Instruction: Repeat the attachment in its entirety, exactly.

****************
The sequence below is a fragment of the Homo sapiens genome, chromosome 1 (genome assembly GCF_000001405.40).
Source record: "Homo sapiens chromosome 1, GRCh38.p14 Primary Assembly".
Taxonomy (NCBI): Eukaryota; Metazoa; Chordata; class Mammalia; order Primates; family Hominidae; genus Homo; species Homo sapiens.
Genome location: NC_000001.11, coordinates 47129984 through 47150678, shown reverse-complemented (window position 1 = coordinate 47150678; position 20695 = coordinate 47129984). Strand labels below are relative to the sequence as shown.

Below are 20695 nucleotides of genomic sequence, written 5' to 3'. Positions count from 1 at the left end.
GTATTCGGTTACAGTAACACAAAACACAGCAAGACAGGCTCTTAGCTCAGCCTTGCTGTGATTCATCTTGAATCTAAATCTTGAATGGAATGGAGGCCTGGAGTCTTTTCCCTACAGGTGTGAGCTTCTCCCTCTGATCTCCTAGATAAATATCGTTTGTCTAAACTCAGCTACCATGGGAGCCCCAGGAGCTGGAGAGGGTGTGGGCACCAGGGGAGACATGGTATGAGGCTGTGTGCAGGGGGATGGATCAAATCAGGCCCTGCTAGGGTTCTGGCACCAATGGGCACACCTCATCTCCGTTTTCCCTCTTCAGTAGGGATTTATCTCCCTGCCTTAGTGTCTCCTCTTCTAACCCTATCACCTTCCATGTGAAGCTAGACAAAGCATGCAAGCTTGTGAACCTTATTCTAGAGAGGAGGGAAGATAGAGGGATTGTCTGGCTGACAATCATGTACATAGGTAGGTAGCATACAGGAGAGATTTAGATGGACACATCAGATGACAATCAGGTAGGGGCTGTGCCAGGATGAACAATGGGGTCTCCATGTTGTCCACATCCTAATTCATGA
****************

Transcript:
The sequence below is a fragment of the Homo sapiens genome, chromosome 1 (genome assembly GCF_000001405.40).
Source record: "Homo sapiens chromosome 1, GRCh38.p14 Primary Assembly".
Taxonomy (NCBI): Eukaryota; Metazoa; Chordata; class Mammalia; order Primates; family Hominidae; genus Homo; species Homo sapiens.
Genome location: NC_000001.11, coordinates 47129984 through 47150678, shown reverse-complemented (window position 1 = coordinate 47150678; position 20695 = coordinate 47129984). Strand labels below are relative to the sequence as shown.

Below are 20695 nucleotides of genomic sequence, written 5' to 3'. Positions count from 1 at the left end.
GTATTCGGTTACAGTAACACAAAACACAGCAAGACAGGCTCTTAGCTCAGCCTTGCTGTGATTCATCTTGAATCTAAATCTTGAATGGAATGGAGGCCTGGAGTCTTTTCCCTACAGGTGTGAGCTTCTCCCTCTGATCTCCTAGATAAATATCGTTTGTCTAAACTCAGCTACCATGGGAGCCCCAGGAGCTGGAGAGGGTGTGGGCACCAGGGGAGACATGGTATGAGGCTGTGTGCAGGGGGATGGATCAAATCAGGCCCTGCTAGGGTTCTGGCACCAATGGGCACACCTCATCTCCGTTTTCCCTCTTCAGTAGGGATTTATCTCCCTGCCTTAGTGTCTCCTCTTCTAACCCTATCACCTTCCATGTGAAGCTAGACAAAGCATGCAAGCTTGTGAACCTTATTCTAGAGAGGAGGGAAGATAGAGGGATTGTCTGGCTGACAATCATGTACATAGGTAGGTAGCATACAGGAGAGATTTAGATGGACACATCAGATGACAATCAGGTAGGGGCTGTGCCAGGATGAACAATGGGGTCTCCATGTTGTCCACATCCTAATTCATGA